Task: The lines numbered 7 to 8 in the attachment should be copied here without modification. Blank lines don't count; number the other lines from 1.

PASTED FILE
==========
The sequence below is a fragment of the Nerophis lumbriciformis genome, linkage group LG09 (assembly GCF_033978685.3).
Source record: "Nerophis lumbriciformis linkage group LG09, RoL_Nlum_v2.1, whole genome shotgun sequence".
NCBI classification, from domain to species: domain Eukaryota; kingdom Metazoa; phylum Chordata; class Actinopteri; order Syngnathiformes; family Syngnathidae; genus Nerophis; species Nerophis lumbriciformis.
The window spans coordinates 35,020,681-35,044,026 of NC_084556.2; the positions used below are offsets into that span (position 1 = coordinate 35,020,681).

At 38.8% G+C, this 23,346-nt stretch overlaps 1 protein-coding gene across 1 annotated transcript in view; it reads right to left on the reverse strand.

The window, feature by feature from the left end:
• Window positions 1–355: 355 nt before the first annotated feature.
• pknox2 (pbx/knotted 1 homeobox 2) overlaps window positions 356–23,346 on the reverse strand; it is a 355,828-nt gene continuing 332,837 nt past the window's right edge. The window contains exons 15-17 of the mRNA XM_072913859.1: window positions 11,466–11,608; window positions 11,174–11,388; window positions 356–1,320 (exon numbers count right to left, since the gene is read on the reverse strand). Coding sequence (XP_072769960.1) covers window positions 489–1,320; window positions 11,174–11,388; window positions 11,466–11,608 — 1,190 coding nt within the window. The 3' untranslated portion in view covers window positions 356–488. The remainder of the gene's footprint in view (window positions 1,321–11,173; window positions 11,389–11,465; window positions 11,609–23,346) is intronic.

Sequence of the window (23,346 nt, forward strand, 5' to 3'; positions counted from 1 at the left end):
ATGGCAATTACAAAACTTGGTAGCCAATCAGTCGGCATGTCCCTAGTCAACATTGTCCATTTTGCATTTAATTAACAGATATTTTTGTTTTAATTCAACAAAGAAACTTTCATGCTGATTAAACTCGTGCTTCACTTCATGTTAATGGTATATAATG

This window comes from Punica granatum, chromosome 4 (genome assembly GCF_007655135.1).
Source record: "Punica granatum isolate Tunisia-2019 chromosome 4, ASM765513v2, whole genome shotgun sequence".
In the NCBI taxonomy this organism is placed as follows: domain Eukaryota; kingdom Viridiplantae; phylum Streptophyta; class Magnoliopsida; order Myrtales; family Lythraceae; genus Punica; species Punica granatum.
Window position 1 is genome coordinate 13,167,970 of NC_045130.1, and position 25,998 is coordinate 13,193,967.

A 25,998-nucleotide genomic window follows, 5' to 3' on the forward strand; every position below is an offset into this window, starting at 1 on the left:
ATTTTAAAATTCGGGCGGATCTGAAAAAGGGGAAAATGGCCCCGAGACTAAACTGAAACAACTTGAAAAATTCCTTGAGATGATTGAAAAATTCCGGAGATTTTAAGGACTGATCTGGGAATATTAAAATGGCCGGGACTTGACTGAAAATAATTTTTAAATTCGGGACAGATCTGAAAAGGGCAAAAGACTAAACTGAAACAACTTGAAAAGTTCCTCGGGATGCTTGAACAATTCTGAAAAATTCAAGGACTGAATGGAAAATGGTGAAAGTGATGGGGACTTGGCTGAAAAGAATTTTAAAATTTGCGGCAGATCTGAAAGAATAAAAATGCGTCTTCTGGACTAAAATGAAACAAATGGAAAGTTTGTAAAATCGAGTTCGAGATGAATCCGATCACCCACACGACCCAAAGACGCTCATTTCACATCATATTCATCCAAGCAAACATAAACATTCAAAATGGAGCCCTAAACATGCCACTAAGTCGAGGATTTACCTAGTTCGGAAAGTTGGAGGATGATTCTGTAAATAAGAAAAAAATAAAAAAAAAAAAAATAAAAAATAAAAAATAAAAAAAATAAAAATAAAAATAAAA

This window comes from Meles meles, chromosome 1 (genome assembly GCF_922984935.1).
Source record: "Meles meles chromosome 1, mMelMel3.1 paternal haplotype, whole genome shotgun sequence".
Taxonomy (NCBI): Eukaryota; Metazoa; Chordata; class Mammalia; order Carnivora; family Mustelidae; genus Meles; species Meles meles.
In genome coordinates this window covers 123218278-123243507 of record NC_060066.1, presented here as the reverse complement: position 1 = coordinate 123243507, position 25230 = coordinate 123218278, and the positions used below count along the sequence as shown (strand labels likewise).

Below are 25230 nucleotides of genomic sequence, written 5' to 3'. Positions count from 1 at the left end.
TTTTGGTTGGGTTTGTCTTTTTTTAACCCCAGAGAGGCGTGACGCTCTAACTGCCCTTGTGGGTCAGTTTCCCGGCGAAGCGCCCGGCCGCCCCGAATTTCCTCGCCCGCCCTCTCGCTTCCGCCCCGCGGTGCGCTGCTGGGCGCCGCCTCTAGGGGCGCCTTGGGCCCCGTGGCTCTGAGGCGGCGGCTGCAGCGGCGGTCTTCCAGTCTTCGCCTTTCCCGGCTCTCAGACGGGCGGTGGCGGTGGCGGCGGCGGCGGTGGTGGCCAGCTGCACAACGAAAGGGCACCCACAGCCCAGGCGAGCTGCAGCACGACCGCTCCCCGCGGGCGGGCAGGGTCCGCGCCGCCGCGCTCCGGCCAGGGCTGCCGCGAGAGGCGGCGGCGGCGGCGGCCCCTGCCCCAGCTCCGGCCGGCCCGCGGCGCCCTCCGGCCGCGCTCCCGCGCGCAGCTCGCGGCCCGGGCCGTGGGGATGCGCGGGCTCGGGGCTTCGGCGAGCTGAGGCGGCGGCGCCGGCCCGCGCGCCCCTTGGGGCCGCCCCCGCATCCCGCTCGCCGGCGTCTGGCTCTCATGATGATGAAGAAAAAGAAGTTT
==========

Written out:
• Window positions 1–355: 355 nt before the first annotated feature.
• pknox2 (pbx/knotted 1 homeobox 2) overlaps window positions 356–23,346 on the reverse strand; it is a 355,828-nt gene continuing 332,837 nt past the window's right edge. The window contains exons 15-17 of the mRNA XM_072913859.1: window positions 11,466–11,608; window positions 11,174–11,388; window positions 356–1,320 (exon numbers count right to left, since the gene is read on the reverse strand). Coding sequence (XP_072769960.1) covers window positions 489–1,320; window positions 11,174–11,388; window positions 11,466–11,608 — 1,190 coding nt within the window. The 3' untranslated portion in view covers window positions 356–488. The remainder of the gene's footprint in view (window positions 1,321–11,173; window positions 11,389–11,465; window positions 11,609–23,346) is intronic.